- Angst? What Angst?: Her husband ran off, just like her father had years ago, yet Delia doesn't seem to mind. It's mentioned that she no longer loves her husband, but she hasn't divorced him and turns down suitors.
- Fanfic Fuel: The books are considered an Alternate Continuity by most fans for a couple of reasons (tone, anime info conflicting with the info within, etc.) however it's still used as a source of ideas, especially concerning works that mention Ash's father, the family history of Delia and the Oak family, what Pallet Town is like, Ash's childhood, history of Pallet Town, and the state of the world at large.
- Hilarious in Hindsight: There's a passage where a character, implied to be Professor Oak, waxes poetic about what might happen if various inanimate objects turned out to have Pokémon versions of themselves. Many of these examples now are actual Pokémon. The examples given are fighter jets (Latias and Latios, the Dragapult line), tanks and pistols (tenuously the Octillery line), swords (the Aegislash line), and dolls (Banette).
- One passage had Delia describe something similar to the World Coronation Series, including mention of a Master Class.
- Periphery Demographic: Lore fans find this series, much like The Electric Tale of Pikachu find the series interesting not for its infamous nature (in this case its dark and bleak take on the anime world) but for its expansion on elements from the anime and different takes on controversial moments in the series (for example a better take on the infamously Broken Aesop of the fourth episode is better applied in this adaption than in the anime).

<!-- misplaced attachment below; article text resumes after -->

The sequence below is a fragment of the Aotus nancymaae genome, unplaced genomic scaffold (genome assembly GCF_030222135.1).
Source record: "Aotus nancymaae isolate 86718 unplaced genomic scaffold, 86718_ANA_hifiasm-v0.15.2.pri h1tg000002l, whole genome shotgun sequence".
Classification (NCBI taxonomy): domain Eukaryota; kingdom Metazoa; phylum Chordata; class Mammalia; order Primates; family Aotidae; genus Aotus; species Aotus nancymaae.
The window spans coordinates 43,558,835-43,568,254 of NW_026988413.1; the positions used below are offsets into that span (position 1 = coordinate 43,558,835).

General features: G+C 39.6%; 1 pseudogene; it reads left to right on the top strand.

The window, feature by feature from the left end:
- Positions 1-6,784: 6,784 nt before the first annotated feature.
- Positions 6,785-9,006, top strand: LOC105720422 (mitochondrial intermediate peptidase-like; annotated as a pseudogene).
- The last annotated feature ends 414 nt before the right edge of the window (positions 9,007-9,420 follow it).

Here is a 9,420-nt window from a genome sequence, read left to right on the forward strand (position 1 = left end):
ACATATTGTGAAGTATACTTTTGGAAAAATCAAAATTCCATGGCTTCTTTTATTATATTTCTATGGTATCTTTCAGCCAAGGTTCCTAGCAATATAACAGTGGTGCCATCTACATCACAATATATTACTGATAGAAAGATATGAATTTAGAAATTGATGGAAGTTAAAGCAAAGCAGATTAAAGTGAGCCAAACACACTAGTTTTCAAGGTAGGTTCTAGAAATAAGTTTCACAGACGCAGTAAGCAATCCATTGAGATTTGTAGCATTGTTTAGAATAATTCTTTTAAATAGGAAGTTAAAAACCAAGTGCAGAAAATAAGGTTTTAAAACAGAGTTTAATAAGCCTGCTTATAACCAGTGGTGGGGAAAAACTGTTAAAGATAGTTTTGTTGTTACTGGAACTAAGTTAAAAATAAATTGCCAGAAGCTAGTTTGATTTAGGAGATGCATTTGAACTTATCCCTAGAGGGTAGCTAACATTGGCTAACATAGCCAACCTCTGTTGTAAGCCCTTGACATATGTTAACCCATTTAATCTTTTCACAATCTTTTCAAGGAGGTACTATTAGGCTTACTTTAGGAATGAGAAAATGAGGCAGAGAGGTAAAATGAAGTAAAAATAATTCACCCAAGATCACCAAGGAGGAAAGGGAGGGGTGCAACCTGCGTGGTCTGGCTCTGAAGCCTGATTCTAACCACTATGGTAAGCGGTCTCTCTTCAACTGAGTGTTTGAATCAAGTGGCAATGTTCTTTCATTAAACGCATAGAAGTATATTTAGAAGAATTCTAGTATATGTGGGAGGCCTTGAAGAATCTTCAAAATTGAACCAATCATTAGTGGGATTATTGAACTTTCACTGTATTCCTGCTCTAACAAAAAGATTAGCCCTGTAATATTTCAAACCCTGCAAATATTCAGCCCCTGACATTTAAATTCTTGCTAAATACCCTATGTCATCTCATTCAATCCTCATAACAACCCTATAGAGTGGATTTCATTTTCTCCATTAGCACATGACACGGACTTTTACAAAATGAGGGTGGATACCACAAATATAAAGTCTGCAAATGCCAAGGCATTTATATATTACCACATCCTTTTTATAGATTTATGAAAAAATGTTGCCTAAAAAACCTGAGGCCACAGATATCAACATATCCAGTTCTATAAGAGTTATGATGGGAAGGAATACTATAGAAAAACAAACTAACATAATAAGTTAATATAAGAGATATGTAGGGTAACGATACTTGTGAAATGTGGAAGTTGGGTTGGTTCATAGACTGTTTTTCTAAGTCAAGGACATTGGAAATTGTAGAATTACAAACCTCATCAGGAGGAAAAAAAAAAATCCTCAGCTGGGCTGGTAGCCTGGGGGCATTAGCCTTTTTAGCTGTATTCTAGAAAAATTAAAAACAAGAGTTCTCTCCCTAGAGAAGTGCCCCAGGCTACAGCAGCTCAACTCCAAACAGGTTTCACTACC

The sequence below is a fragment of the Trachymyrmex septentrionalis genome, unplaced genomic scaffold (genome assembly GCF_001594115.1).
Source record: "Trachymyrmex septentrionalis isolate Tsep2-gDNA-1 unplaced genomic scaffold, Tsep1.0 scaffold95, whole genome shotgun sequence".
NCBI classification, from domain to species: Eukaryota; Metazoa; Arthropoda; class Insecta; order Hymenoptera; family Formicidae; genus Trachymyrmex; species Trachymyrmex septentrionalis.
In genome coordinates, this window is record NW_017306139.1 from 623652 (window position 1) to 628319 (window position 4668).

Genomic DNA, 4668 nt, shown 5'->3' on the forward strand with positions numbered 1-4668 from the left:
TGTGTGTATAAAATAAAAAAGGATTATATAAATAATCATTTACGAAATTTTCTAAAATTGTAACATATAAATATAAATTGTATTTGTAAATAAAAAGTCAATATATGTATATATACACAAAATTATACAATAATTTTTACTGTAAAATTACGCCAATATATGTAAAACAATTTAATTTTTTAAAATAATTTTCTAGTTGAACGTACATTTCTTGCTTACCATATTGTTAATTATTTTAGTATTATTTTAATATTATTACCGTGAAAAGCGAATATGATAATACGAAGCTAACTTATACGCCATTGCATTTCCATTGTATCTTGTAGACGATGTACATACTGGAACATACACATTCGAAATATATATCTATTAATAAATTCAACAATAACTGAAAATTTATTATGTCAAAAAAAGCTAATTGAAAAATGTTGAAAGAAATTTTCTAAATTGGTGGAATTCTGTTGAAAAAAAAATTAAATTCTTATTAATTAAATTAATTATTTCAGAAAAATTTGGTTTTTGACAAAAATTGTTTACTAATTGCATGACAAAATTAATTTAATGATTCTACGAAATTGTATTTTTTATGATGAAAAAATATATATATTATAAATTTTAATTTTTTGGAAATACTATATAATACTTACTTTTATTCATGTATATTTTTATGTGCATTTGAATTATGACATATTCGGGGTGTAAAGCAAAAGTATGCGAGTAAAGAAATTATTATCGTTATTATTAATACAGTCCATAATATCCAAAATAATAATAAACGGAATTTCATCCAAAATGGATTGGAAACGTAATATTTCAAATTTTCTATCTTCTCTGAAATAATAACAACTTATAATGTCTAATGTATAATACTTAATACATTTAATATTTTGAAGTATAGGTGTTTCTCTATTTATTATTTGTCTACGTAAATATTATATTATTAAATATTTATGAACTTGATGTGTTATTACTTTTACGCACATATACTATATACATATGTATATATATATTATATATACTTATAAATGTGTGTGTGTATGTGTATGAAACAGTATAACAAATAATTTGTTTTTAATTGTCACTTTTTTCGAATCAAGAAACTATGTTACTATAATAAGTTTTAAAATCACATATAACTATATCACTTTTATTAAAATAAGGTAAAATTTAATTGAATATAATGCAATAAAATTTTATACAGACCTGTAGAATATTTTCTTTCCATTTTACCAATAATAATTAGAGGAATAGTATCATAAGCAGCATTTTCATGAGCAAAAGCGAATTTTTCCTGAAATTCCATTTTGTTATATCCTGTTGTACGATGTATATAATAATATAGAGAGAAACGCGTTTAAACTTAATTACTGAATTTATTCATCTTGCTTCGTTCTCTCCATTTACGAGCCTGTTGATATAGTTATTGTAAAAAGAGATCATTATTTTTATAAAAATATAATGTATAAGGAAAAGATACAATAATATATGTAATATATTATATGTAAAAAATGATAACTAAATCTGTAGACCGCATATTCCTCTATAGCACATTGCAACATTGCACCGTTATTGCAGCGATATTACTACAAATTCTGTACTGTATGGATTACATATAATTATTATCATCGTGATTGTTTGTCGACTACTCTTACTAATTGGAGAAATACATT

- Too Bleak, Stopped Caring: Despite being written by Takeshi Shudo (whom many fans agree was the only top creative mind who wanted to do more than plug merchandise with an episodic formula), seeing his Darker and Edgier interpretation of the Pokémon world (in which, for example, Gym Leaders are disqualified for losing four times in a row and as such bribe challengers to lose for large amounts of money) can be rather off-putting for some, even those who enjoy the episodes and movies he wrote.
- Values Dissonance: Almost done to a deliberate degree. In these novels, ten years old counts as being a legal adult. They can get jobs, get arrested, even get married it doesnt take a genius to figure out why these elements were never incorporated into the anime.
- What Do You Mean, It's for Kids?: Has some pretty adult themes for a kid's book, namely children being legal adults at age ten, Teen Pregnancy and adultery, Pikachu dying if using all of its electricity, to name a few examples. Of course, this is Takeshi Shudō we're talking about, who wanted the anime to be just as much for adults as for kids.
YMMV / Pocket Monsters: The Animation